The mix was then ladled in to Dariole moulds on a tray, ready to slide in to the fridge. Dariole moulds in plastic like these ones are under a dollar apiece, and Karen likes them best for panna cotta as they slide out (relatively) easily.

When they had set, we ran a warmed knife around the inside of the moulds and inverted them on our plates. Then ladled on a little of the now cooled burnt orange caramel sauce and a slice of the orange.

Well hello there, deliciousness!

So now we have her secret recipe! And although the caramel debate will most likely continue, I am well and truly on the dark side.

Thank you, B, for your part in the inspiration.

I wonder where we are off to now?


Burnt Orange Caramel Sauce

1/4 cup caster (superfine) sugar
1/2 cup freshly squeezed orange juice
1 orange, pith and rind removed, thinly sliced crossways

Stir the sugar in a pan over medium heat until it dissolves, and then cook until it turns a dark caramel colour. Remove from the heat. Carefully, as it spits, add the orange juice and stir until well blended. If you have lumps warm the pan up on low heat. Add the orange slices and allow to warm in the sauce on low heat for a few minutes before setting aside to cool and macerate further in the sauce.

Karen’s Vanilla Panna Cotta

750ml 35% fat cream (25.3 fluid oz)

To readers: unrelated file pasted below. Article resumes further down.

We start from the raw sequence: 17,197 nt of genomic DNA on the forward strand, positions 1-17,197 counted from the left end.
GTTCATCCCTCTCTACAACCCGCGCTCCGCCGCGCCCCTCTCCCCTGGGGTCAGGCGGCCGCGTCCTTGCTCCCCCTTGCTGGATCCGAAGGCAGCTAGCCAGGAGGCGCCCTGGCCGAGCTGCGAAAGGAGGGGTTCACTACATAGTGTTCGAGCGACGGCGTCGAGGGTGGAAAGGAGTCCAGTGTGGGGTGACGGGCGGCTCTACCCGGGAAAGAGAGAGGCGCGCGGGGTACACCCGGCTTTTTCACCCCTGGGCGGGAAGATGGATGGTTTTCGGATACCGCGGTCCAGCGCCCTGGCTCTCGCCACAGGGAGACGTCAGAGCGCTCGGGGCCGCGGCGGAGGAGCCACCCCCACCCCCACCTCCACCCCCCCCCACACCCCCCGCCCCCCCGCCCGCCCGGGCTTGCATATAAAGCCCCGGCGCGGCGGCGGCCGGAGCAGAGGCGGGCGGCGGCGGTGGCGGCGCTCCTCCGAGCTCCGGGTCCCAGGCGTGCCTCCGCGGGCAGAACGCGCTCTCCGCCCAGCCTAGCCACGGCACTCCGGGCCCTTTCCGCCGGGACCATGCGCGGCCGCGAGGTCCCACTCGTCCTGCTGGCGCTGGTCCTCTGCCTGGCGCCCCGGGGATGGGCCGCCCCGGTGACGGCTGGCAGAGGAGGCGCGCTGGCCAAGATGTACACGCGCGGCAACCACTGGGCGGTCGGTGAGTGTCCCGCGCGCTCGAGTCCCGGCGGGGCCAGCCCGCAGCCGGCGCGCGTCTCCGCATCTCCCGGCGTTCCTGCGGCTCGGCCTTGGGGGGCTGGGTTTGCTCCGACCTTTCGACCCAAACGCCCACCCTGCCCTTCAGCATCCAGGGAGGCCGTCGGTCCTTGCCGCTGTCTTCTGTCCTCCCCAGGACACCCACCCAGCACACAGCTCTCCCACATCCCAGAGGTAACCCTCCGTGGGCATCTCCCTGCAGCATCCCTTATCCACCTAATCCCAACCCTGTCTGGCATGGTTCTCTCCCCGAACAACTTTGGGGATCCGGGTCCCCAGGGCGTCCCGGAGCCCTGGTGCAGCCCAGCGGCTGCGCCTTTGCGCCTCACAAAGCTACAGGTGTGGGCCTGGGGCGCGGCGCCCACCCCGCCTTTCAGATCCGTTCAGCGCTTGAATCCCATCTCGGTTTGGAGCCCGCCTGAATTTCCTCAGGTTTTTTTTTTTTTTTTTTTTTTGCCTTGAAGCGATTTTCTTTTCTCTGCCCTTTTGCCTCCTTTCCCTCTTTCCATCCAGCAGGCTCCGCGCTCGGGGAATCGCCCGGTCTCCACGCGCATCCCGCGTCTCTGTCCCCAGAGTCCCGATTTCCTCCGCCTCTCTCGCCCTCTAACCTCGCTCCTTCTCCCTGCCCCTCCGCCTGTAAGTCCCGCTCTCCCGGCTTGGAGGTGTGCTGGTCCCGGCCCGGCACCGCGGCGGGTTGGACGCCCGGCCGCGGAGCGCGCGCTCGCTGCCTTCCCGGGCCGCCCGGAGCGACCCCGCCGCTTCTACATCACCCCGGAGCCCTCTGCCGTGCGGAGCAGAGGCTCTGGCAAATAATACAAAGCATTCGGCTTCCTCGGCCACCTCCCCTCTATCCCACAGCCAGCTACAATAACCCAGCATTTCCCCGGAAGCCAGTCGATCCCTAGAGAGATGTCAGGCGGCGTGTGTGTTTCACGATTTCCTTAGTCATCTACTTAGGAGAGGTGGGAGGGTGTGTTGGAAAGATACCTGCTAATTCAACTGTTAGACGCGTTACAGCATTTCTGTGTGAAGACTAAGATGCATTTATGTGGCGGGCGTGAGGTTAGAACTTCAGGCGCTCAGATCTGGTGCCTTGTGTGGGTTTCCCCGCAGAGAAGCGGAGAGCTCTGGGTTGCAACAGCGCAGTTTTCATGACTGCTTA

270ml milk (9 fluid oz)
3.5 titanium grade gelatine leaves
160 grams sugar (5.6 oz)
1 vanilla bean, split in two and the seeds scraped.
Add milk and vanilla bean, along with the scraped seeds into a pan and bring *just* to the boil, then set aside to cool.
Soak gelatine leaves in cold water for five minutes.
Remove the vanilla beans from milk.
Return to the milk to a low heat and add the sugar. Squeeze the water from the gelatine and add to the milk and sugar.
Continue heating and stirring until sugar and gelatine have dissolved. Remove from the heat and add a little of the cream and mix through, this cools the mix a little and means the gelatine will have less of a shock when it is poured in to the full bowl of cream. Then strain the milk mixture with a sieve into the rest of the cream and stir until combined. Ladle the mix into moulds and allow to set overnight in the fridge.

To serve, run a heated knife around the edge of the mould and invert on your plate. We heated our knife by waving it quickly through a gas flame, but you could also dunk it in a jug of hot water and then dry.

Lift the mould up and let the panna cotta slide on to the plate.

Spoon over a little of the sauce and add a slice of the macerated orange.